HESA have just released the latest DLHE figures showing the destinations of graduates six months after obtaining their degrees. They have added significance this year as employment prospects will begin to determine the value of different institutions in the eyes of more applicants. This is what ministers are keen to see and to that end the statistics will feature in the Key Information Set, to be published for the first time in the autumn.

Not surprisingly, there has already been some negative media coverage. Headlines about unemployed graduates as well as underemployed graduates – those that can’t find work and those having to take non graduate jobs. Stories on the BBC and in broadsheets from the Guardian to the Telegraph have highlighted up to 1 in 5 graduates unemployed at six months and around 1 in 4 of those in work in jobs that might not require degree level qualifications. These findings come at a time when fees are rising to £9k a year and many commentators can’t resist seeing the data as proof that too many people go to university and that there aren’t the jobs to accommodate them all.

It’s a lazy and potentially damaging view. Taking a closer look at the data we can see an average of 90% of those graduates looking to do so are in work or further study after six months. This is more or less the same as the proportion of all people of working age with a degree in employment in the UK – at around 86-88%. This at a time when the employment rate for all people of working age is around the 70% level (note that the remainder in both of the latter figures are not all unemployed – the unemployment rate is much smaller as large numbers of people are voluntarily outside of the labour market because they might not want to work e.g. because they are raising families).

We are of course in a major recession and labour market conditions have been extremely fragile for nearly five years. But a number of institutions impressively outperform these conditions and the sector average by some way including the Arts University College Bournemouth and Harper Adams University College at 97% and 98% and the School of Pharmacy and the Institute of Education at 99% and 100% respectively. Their performance is particularly impressive given that these are all smaller specialist institutions (many of whom are soon to become universities following the Government’s recent changes to the criteria). On any measure, these institutions are performing extremely well and they deserve credit especially when operating in sectors such as the creative industries where employment is traditionally harder to secure and more fragile.

But it is also worth taking a closer look at the so called ‘worst’ performers – those institutions that might be described by some as offering poor value for money to applicants and cited as evidence that there are too many people at university (and perhaps even too many universities). At the bottom of the tables are Bolton University – 78.8%, London South Bank University – 78.1%, University of East London – 79.4%, University College Birmingham – 81.4% and Teesside University – 83.3%. And are these institutions evidence of an over-supply of graduates or a poor return because of institutional underperformance or lower quality? To those that believe either or those who occasionally voice doubt about the growth of higher education, it is instructive to look more closely at the data and at each of the institutions concerned. All are commonly described as ‘locally facing’ universities – recruiting high proportions of their students from their immediate localities – often mature or part time students or from other WP categories in large numbers from nearby. In turn most stay in or return to their communities after graduation to find work.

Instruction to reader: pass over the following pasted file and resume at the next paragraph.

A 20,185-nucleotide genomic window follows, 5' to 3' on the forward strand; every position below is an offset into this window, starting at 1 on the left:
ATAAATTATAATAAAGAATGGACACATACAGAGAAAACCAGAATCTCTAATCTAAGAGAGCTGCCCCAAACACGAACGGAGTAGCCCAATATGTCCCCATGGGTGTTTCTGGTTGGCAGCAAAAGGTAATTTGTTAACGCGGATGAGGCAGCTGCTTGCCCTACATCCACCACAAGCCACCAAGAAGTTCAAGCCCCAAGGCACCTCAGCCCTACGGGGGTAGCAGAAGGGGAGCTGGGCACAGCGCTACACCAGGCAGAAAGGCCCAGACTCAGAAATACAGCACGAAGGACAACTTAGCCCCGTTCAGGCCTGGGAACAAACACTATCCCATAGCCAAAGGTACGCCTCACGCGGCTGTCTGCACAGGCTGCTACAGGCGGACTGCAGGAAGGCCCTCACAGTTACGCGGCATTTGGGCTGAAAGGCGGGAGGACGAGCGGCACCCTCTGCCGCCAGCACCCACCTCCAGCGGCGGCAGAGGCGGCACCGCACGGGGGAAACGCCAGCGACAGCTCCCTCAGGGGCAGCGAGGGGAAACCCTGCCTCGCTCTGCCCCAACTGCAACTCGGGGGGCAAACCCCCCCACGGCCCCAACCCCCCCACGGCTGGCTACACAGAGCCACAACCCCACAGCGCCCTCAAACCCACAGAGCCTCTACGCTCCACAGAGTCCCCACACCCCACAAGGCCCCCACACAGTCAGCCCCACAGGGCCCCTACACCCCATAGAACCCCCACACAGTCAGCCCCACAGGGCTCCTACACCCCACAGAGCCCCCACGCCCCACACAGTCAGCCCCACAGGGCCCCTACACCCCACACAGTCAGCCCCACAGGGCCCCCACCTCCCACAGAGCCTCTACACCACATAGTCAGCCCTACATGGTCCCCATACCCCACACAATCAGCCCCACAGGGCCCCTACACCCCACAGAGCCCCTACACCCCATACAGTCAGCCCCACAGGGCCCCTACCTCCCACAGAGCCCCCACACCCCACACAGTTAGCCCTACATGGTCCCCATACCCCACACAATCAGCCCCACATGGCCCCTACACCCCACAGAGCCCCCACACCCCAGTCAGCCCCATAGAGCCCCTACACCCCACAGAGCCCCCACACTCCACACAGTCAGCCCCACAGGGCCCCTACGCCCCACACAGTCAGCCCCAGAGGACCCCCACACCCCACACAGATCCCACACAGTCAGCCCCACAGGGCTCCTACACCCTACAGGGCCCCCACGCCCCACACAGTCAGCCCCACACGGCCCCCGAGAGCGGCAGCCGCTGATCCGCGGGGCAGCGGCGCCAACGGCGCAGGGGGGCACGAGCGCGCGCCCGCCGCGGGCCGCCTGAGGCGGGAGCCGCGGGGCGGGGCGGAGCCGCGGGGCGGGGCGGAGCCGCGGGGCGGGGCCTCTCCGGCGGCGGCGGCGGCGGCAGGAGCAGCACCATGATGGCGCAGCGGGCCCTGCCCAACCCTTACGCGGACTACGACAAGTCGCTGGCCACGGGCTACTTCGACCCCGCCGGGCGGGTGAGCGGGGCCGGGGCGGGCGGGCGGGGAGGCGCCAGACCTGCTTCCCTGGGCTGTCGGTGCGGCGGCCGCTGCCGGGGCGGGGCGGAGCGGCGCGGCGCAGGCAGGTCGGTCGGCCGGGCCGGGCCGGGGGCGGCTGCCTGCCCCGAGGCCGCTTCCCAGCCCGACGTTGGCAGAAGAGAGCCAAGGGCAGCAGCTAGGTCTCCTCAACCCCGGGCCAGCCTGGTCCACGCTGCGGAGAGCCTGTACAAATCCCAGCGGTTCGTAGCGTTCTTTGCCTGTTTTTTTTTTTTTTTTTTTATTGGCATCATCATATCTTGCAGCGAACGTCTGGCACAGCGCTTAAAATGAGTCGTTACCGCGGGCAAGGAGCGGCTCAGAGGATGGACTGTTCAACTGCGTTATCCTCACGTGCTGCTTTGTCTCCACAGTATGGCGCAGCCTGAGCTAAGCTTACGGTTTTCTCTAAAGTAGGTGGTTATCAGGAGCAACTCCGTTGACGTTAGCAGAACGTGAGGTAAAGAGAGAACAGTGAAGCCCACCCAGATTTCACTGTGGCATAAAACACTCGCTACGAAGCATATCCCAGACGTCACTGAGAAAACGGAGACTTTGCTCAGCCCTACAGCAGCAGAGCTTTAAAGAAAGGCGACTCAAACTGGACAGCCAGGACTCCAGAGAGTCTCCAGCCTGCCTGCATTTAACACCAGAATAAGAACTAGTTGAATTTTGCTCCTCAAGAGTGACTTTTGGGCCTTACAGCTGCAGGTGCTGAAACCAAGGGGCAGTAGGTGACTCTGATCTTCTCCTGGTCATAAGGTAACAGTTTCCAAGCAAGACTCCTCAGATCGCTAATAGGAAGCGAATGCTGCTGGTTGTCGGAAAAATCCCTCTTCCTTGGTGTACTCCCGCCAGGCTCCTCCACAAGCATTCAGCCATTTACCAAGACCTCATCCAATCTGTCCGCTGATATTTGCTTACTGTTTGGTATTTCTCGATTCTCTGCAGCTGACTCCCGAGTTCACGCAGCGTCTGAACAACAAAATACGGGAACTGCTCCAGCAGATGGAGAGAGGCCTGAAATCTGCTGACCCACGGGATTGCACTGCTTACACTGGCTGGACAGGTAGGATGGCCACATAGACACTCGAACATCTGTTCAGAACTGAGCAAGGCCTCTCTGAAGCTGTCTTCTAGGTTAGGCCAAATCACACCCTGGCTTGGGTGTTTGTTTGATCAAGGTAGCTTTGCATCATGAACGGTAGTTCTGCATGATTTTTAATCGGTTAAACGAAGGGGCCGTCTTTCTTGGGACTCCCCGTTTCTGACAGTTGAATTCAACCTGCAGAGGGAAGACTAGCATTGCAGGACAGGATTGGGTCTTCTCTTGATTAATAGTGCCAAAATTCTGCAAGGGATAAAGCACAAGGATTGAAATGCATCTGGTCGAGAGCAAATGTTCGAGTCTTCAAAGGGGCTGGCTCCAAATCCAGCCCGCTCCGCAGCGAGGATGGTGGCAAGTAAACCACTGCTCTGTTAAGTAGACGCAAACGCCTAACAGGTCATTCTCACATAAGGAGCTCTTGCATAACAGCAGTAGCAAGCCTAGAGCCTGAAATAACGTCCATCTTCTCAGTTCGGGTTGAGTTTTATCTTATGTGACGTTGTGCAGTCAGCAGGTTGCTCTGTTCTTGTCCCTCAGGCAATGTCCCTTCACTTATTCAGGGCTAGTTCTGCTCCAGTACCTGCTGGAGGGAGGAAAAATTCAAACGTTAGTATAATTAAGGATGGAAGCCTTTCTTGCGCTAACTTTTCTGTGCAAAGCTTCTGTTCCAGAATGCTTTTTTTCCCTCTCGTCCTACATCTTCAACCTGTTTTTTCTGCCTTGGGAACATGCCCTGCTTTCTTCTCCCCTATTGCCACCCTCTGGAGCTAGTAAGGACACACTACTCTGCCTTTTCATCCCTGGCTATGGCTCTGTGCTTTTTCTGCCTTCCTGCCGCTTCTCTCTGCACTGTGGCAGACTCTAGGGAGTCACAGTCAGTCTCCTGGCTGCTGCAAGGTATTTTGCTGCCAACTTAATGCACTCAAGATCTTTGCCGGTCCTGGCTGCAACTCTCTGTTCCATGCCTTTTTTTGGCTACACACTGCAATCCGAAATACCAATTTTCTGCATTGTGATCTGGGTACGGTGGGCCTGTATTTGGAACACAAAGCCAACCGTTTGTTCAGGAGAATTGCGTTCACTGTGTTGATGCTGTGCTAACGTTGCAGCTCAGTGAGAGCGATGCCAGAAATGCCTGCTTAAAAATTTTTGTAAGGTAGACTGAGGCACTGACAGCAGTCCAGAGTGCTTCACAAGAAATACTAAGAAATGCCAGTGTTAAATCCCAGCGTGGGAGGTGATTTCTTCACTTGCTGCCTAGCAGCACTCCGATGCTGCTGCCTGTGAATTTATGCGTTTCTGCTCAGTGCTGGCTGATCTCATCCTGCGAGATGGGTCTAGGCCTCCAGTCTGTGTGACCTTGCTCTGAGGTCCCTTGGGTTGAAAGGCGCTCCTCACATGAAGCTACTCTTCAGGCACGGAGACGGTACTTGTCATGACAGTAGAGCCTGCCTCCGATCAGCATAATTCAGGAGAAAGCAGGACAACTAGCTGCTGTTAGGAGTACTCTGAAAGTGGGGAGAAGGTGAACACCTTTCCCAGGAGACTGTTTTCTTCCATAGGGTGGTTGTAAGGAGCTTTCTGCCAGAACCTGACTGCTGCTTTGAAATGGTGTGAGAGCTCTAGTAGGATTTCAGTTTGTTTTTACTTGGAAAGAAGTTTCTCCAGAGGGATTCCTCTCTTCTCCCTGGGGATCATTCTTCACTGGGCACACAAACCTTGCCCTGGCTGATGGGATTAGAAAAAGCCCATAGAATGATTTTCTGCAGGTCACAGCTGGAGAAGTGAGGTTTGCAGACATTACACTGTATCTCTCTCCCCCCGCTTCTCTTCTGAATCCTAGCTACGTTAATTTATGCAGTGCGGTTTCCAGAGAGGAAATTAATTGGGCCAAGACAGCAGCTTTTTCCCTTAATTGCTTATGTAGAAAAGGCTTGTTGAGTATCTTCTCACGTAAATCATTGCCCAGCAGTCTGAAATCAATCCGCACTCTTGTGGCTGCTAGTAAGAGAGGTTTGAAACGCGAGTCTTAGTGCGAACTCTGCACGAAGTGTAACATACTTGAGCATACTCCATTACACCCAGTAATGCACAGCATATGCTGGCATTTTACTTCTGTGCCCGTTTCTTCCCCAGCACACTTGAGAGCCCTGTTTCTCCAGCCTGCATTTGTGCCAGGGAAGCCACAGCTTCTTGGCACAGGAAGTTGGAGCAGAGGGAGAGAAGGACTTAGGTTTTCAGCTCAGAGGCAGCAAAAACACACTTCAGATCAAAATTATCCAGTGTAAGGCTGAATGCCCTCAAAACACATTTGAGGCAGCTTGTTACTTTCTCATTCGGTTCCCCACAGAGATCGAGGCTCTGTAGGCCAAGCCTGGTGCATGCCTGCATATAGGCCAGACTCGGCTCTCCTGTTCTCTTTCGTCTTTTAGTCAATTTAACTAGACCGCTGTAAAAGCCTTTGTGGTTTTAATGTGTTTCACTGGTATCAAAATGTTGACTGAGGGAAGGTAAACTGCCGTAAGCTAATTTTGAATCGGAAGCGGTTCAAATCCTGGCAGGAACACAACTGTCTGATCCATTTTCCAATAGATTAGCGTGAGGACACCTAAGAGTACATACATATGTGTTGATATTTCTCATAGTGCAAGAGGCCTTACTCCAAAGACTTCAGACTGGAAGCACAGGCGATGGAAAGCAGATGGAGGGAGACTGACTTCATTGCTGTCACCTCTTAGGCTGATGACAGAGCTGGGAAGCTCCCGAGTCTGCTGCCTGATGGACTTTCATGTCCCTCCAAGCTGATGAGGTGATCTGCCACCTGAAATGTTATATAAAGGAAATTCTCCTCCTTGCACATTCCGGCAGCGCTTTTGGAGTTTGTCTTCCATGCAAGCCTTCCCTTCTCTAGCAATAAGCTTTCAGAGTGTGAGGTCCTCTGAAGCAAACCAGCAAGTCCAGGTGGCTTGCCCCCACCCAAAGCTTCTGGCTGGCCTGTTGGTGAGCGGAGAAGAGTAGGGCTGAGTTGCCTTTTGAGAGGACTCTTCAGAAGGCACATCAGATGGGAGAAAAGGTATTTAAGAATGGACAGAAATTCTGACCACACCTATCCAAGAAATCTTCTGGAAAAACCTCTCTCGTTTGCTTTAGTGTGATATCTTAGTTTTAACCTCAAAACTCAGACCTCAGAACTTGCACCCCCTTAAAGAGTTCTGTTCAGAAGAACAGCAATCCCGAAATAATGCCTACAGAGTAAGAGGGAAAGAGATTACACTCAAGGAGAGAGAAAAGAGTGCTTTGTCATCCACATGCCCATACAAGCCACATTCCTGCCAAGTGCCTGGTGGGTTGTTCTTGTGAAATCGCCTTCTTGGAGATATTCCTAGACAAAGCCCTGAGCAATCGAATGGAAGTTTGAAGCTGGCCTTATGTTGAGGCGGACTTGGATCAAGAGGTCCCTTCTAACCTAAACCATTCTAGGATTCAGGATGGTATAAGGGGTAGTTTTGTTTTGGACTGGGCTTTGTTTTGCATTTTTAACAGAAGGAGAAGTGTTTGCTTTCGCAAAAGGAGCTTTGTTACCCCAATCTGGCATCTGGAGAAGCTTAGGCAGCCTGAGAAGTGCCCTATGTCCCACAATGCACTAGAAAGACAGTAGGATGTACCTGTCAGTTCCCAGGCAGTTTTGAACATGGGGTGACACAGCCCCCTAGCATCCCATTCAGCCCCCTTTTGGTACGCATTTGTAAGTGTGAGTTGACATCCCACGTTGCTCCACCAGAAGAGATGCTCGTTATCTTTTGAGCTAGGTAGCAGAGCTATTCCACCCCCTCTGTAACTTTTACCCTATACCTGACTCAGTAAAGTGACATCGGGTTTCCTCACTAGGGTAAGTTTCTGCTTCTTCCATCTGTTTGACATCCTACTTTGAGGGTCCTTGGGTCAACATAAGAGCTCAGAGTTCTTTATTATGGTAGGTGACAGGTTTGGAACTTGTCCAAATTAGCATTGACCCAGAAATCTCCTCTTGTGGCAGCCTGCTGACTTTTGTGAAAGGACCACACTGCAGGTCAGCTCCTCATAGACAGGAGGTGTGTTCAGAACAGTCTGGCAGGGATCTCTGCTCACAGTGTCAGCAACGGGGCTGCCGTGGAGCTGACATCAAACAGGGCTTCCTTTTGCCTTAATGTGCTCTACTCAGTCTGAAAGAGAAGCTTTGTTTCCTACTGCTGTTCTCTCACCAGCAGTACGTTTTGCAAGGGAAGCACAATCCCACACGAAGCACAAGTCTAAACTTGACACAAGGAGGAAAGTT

Now look at the percentages in employment for all people of working age in these places. Bolton – 66.9%, Birmingham – 57.3%, Teesside (Middlesborough) – 54.7% and many communities in South and East London with the lowest employment rates in the country such as Newham with 54.6%. Suddenly the performance of these local universities looks much stronger with most delivering an employment premium of 12-25% in weak local economies that significantly under-perform the UK or England averages. Institutions in stronger local economies can match but not exceed such performance – for example Cambridge University has an employment rate of 91.6% and the city of Cambridge 74.6% (a local premium of 15% in a labour market that does retain many of the university’s graduates).

So not only is there evidence that the employment returns to a graduate qualification remain strong – but also that this is significantly so even in more difficult economic conditions. Here the contribution and impact of such universities is absolutely critical and more directly tied into local labour markets than others. Typically these are low skilled, low employment economies experiencing major structural change over recent decades. The impact of local universities is significant – boosting human capital and supporting the growth of new businesses and sectors in these towns, cities and regions. We should celebrate all institutions – those with impressive performances in the 90-100% range and also those with lower percentages but equally impressive contributions in struggling local economies.

Andy Westwood – CEO